Pharmacological and Toxicological Activities of the Aqueous Root Extract of AristolochiA Ringens Vahl. (Aristolochiaceae)
A Thesis Submitted to the School of Postgraduate Studies, University of Lagos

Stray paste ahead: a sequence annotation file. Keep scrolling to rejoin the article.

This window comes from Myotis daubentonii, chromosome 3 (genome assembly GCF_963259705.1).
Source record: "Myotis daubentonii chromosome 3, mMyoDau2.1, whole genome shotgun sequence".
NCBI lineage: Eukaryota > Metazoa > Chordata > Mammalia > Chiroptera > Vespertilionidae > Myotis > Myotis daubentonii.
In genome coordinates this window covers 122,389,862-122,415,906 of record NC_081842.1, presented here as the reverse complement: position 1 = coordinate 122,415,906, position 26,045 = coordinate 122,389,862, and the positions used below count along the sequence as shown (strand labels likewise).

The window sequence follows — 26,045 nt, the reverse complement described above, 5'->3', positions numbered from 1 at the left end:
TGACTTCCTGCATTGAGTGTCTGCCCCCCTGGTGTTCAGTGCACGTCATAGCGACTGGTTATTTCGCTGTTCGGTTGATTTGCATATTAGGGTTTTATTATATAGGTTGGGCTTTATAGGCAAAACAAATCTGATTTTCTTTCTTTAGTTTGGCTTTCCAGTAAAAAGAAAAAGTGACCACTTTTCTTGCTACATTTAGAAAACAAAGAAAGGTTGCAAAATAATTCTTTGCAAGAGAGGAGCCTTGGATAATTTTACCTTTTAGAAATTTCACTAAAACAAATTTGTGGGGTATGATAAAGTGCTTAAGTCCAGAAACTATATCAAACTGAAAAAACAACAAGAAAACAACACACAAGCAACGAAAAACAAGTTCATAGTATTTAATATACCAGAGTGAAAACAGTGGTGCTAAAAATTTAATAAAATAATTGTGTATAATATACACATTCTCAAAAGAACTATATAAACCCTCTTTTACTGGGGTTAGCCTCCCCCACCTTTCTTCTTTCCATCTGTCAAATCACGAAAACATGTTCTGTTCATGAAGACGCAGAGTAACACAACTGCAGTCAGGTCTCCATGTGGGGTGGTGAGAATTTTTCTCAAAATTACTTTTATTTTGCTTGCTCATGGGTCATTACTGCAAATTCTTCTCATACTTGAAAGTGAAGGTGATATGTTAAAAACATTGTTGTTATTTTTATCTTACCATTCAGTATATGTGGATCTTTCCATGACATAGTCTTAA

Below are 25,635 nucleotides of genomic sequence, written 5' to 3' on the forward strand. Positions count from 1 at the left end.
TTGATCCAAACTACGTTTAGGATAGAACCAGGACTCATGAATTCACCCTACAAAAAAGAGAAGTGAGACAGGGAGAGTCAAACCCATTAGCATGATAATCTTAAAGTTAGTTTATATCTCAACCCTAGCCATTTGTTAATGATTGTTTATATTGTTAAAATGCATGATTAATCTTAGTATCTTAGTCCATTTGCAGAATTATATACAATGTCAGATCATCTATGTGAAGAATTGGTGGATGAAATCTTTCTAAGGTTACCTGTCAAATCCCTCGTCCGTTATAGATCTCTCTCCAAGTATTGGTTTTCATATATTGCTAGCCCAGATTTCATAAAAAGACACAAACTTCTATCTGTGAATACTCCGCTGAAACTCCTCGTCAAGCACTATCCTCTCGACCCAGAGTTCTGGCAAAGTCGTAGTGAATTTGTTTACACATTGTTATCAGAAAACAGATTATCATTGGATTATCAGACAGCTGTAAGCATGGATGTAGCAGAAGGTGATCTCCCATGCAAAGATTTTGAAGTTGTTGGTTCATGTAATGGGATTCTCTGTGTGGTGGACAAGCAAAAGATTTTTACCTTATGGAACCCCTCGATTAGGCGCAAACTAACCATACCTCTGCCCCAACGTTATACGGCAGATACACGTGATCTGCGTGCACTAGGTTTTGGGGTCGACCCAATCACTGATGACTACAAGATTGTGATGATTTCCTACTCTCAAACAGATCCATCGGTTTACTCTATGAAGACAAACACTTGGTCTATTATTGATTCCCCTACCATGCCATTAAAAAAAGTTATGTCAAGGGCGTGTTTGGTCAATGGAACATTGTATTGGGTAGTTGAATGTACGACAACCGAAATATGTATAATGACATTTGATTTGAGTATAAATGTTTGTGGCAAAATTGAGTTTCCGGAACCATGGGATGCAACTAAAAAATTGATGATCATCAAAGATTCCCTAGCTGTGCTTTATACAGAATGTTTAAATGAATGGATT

Aristolochia ringens Vahl. (Aristolochiaceae) is used traditionally for managing various ailments including gastrointestinal disturbances, rheumatoid arthritis and oedema. This study aims at investigating the pharmacological and toxicological actions of the aqueous root extract of Aristolochia ringens (AR). The toxicological, pharmacological and phytochemical investigations were carried out using standard methods. The extract gave an LC50 of 175 µg/ml in brine shrimp lethality assay, no mortality at 10,000 mg/kg on oral acute exposure, LD50 of 407.38 mg/kg on intraperitoneal acute exposure, and showed relative safety with some adverse reactions on oral subchronic exposure. In the antidiarrhoeal investigation, AR (100-400 mg/kg, p.o.) dose-dependently decreased normal and castor oil-induced intestinal transits significantly (p<0.05-0.001). Its effect was significantly altered by pilocarpine (10 mg/kg, s.c.), phentolamine and propranolol (1 mg/kg, i.p.). The in vivo antidarrhoeal index (ADIin vivo) of AR at 400 mg/kg, 81.79, was comparable to the 86.85 value of morphine (10 mg/kg, s.c.). In the tests to determine its antiinflammatory activity, AR (10-50 mg/kg) significantly decreased rat paw oedema in carrageenan-, egg albumin-, and formaldehyde-induced inflammation tests. At 25-50 mg/kg, AR also significantly reduced the mice ear oedema, with peak effect (84.78% reduction) at 50 mg/kg. In the test to investigate its analgesic action, AR (10-50 mg/kg) significantly reduced the number of writhes induced by acetic acid and acetylcholine. Naloxone (1 mg/kg), glibenclamide (2 mg/kg) but not haloperidol (1 mg/kg), significantly altered the effect of AR, in the acetic acid-induced writhing test. At 10-100 mg/kg, AR dose-dependently reduced cumulative time mice spent paw licking and biting in both phases of formalin-induced pain test significantly. The extract (25-50 mg/kg) and morphine (10 mg/kg) significantly increased response latency to pain induced by tail clip. It also significantly decreased the number of head dips by mice in the hole board test, reduced the number of sectional crossings by mice in the open field test, and significantly increased the duration of sleep in the hexobarbitone-induced sleep test. In the test for the effect of AR on haemodynamic parameters, AR (25 and 50 mg/kg) was found to significantly reduce systolic and diastolic blood pressures in spontaneously hypertensive rats (SHRs). On intravenous acute exposure, the greatest effect was observed at 50 mg/kg with reductions of 53.4±2.2 and 49.2±2.8 mmHg in systolic and diastolic blood pressure respectively. Hexamethonium (20 mg/kg) and atropine (1 mg/kg) inhibited these effects of the extract. Of the fractions of AR tested, the butanol fraction, which was also shown to possess the highest concentrations of phenolics, produced the greatest hypotensive effect. Preliminary phytochemical screening revealed the presence of tannins, alkaloids, saponins, anthraquinones, oils, reducing sugars and phlobatannins in AR. HPLC analysis revealed the presence of 4-hydroxybenzoic acid and quercetin as well as aristolochic acid I in AR. However, no detectable concentrations of aristolochic acid I was found in its butanol and aqueous fractions. GC-MS analysis revealed that AR contains volatile compounds such as 1,2 benzenediol and 1,1,6- trimethyl-1,2-dihydronaphthalene. These findings show that the aqueous root extract of A. ringens possesses antidiarrhoeal, antiinflammatory, analgesic and hypotensive activities.